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The towering E-ELT will begin construction within 3 years and will sport an awesome 40 m diameter. Check out the white car in comparison to the telescope.  (Source: European Union)

The James Webb Space Telescope pictured here launches in 2013, and promises an exciting upgrade to the Hubble. It works in the infrared and visible light ranges.  (Source: NASA)

This is a brief timeline of the History of the universe, with important cosmological events noted. Notice the first stars period and the dark gap between it and the Afterglow Light Pattern. The first stars marked the start of the Reionization Period.  (Source: NASA)

The VertexRSI unit-1 antenna and North American ALMA Project Scientist Al Wootten (in hard hat) at the ALMA Operations Support Facility in Chile. A Melco antenna can be seen in the background (left center).  (Source: NAASC and NRAO)
New telescopes are in the works for space, on the ground, in all shapes and sizes thanks to international support

From the early designs of astronomer Ibn al-Haytham and Italian astronomer Galileo Galilei to the Hubble telescope and large radio and infrared ground based telescopes, the history of the telescope has been long, complex, and full of breakthroughs.  Now new designs are aiming to push the limits of telescopes beyond their capabilities and let them see literally farther back in time.

Telescopes in their many forms detect electromagnetic radiation, which was produced by celestial bodies hundreds of millions, if not billions of years ago.  The older the radiation, the more it is scattered across the universe in many directions, and thus the fainter it will appear.  Thus, in order to pick up older stuff the basic rule of thumb is the more power, the better. 

Also valuable is implementing different telescope designs to catch different types of electromagnetic radiation, as some celestial bodies are prone to emit more of a certain type of ray, i.e. gamma rays or infrared.  Large-scale telescope designs generally fall into three categories: reflecting telescopes (includes infrared and visible light designs), radio telescopes, and high-frequency (gamma and X-ray) telescopes.

Some exciting new designs are being constructed and worked on that promise to both enrich the variety of designs and pump of the power from the previous generation.  These designs take advantage of modern computer processing as well as innovative physical designs.  Many of these telescopes are going to be towering giants, while others will be massive arrays of many smaller telescopes.

One of the new "young gun" telescopes is the James Webb Space Telescope (JWST), which is scheduled to launch in 2013 as a replacement to the aging, yet venerable, Hubble.  The telescope will be bigger than the Hubble, with a tennis court sized sunshield and massive mirror (6.5 m in diameter) that will unfold, once the telescope reaches its intended L2 orbit.  The telescope is infrared optimized, but also offers strong capabilities in the visual light range.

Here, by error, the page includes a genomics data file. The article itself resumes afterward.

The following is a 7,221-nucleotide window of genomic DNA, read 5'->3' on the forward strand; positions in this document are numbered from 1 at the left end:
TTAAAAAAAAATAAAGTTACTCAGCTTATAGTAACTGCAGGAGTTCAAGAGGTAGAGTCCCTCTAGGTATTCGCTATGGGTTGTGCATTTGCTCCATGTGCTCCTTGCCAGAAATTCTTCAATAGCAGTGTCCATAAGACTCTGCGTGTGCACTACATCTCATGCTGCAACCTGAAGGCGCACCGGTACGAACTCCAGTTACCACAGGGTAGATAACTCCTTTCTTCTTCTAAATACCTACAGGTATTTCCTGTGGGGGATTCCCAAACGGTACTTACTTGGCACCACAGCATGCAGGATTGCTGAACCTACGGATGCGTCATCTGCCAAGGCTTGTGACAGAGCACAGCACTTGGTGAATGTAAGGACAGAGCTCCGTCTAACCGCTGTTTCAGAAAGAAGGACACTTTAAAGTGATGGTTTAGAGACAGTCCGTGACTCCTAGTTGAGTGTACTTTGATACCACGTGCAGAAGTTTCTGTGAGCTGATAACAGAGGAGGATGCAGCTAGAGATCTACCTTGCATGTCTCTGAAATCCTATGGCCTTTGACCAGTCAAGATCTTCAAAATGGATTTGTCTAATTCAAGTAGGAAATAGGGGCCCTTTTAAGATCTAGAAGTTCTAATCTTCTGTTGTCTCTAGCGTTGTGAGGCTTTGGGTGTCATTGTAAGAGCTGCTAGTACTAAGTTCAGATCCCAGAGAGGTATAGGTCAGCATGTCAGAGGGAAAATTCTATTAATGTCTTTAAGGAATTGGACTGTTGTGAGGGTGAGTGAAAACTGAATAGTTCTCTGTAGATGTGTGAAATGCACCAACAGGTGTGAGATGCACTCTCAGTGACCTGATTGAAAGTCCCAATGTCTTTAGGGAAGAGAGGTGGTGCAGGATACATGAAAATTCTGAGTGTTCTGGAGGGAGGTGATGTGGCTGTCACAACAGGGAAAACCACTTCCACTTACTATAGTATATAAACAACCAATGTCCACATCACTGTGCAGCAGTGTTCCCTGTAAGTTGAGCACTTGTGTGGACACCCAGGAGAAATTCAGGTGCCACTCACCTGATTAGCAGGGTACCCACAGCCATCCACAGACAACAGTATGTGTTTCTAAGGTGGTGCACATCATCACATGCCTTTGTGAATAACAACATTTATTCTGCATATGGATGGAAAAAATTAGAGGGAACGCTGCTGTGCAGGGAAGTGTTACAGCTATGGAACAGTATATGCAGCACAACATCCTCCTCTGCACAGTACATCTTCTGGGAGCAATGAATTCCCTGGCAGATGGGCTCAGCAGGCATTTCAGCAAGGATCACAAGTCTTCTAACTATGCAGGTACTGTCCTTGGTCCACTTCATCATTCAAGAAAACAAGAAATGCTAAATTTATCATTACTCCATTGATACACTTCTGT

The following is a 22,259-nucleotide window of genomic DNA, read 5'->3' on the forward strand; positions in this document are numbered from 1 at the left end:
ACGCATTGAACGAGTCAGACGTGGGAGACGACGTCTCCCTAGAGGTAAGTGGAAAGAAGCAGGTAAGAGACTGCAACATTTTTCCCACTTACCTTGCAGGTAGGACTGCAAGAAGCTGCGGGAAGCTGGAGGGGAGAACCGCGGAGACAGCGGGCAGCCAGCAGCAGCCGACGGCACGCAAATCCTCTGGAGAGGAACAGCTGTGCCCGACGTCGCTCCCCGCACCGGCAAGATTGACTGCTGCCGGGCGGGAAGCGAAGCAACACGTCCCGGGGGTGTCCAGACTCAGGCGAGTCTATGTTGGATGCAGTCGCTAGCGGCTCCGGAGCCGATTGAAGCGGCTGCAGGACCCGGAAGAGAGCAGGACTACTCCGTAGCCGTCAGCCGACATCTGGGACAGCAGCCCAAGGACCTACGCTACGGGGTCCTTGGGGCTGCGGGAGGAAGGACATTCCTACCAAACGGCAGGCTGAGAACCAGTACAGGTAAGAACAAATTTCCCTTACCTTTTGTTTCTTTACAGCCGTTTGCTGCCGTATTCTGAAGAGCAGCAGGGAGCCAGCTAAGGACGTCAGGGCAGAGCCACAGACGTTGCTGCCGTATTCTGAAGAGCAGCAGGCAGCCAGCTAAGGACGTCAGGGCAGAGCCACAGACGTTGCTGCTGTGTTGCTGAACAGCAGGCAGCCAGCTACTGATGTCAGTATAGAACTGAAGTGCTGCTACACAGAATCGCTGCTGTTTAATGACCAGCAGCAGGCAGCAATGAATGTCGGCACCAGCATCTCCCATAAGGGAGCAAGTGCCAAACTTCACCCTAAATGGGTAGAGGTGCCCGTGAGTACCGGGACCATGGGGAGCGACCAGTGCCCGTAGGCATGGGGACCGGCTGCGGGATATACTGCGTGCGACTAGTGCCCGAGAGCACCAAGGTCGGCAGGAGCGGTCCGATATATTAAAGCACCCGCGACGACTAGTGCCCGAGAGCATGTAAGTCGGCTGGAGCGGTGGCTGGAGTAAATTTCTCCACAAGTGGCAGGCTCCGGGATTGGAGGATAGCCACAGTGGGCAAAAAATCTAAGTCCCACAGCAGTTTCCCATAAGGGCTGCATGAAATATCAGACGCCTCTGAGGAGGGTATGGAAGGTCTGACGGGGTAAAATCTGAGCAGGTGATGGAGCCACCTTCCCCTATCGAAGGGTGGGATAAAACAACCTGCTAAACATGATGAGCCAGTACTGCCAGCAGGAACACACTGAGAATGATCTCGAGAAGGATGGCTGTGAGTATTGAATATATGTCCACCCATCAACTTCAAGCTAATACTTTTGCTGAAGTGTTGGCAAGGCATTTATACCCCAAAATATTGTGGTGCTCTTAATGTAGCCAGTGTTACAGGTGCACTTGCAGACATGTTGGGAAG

Meanwhile, smaller radio telescopes are combining their powers to form a massively powerful network, which should have record setting resolution and sensitivity when finished.  The network combines telescopes across three continents.  It will combine the Atacam Large Millimeter/Submillimeter Array (ALCA), located in Chile; the LOFAR network in Europe; and the Square Kilometer Array (SKA), which is planned to be constructed in either Africa or Australia.

Finally, there are new designs for singular Extremely Large Telescope (telescopes with dishes bigger than 20m in diameter) that should be under construction soon.  There are ten active ELT projects worldwide; none are fully complete yet.  However, Europe is forging ahead strongly, looking to implement its E-ELT, the European Extremely Large Telescope.  The E-ELT will have a dish size of 40m and thanks to a 57M € grant from the European Union, will begin construction within three years.

These new telescope designs promises to help mankind see back to the start of the reionization period.  The reionization period is an important cosmological event which occurred approximately 13 billion years ago.  While the early universe was hot and ionized, after cooling, protons and electrons paired up into neutral hydrogen.  The neutral hydrogen emitted little light, despite being around 3,000K.  The universe went largely dark, then for millions of years.  Then, hydrogen collapsed due to the weight of gravity and began to form stars which reionized, producing visible light.  The period in which visible light began to be produced again is called the reionization period.  While no current telescopes have the power to detect the faint traces from this period, these new designs hope to begin to approach it as they travel back through time.

Forging ahead with these designs is a tremendously ambitious undertaking, but one which will ultimately benefit all of mankind with a richer understanding of our universe.  The designs will require enormous funds and international cooperation, but the great deal of support they are receiving promises to make these dreams a reality.  It should be an exciting next decade for the cosmology and astronomy enthusiast.





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